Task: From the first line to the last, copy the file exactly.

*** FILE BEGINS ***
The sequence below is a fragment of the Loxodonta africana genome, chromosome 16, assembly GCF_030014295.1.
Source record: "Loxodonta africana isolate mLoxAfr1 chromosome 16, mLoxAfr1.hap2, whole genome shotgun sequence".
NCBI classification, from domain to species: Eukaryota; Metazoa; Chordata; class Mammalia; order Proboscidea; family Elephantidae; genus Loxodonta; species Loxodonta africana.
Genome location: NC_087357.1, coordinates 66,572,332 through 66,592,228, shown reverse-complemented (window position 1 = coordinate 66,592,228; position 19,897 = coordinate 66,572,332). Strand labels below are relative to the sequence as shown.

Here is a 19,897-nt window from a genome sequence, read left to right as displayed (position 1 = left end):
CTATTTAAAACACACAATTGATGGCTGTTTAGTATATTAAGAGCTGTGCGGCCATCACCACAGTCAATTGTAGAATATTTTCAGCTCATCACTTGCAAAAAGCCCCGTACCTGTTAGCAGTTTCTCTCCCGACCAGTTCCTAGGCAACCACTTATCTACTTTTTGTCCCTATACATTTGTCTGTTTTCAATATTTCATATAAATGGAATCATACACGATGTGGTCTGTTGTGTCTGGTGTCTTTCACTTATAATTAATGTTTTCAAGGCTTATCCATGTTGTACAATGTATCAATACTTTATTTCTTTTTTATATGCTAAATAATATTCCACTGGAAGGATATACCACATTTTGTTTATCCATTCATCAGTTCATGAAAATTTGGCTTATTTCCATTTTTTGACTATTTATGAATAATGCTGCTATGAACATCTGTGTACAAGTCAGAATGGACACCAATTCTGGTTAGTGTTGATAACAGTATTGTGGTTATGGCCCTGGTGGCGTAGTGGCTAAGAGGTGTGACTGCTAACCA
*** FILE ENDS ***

The sequence below is a fragment of the Loxodonta africana genome, chromosome 16, assembly GCF_030014295.1.
Source record: "Loxodonta africana isolate mLoxAfr1 chromosome 16, mLoxAfr1.hap2, whole genome shotgun sequence".
NCBI classification, from domain to species: Eukaryota; Metazoa; Chordata; class Mammalia; order Proboscidea; family Elephantidae; genus Loxodonta; species Loxodonta africana.
Genome location: NC_087357.1, coordinates 66,572,332 through 66,592,228, shown reverse-complemented (window position 1 = coordinate 66,592,228; position 19,897 = coordinate 66,572,332). Strand labels below are relative to the sequence as shown.

Here is a 19,897-nt window from a genome sequence, read left to right as displayed (position 1 = left end):
CTATTTAAAACACACAATTGATGGCTGTTTAGTATATTAAGAGCTGTGCGGCCATCACCACAGTCAATTGTAGAATATTTTCAGCTCATCACTTGCAAAAAGCCCCGTACCTGTTAGCAGTTTCTCTCCCGACCAGTTCCTAGGCAACCACTTATCTACTTTTTGTCCCTATACATTTGTCTGTTTTCAATATTTCATATAAATGGAATCATACACGATGTGGTCTGTTGTGTCTGGTGTCTTTCACTTATAATTAATGTTTTCAAGGCTTATCCATGTTGTACAATGTATCAATACTTTATTTCTTTTTTATATGCTAAATAATATTCCACTGGAAGGATATACCACATTTTGTTTATCCATTCATCAGTTCATGAAAATTTGGCTTATTTCCATTTTTTGACTATTTATGAATAATGCTGCTATGAACATCTGTGTACAAGTCAGAATGGACACCAATTCTGGTTAGTGTTGATAACAGTATTGTGGTTATGGCCCTGGTGGCGTAGTGGCTAAGAGGTGTGACTGCTAACCA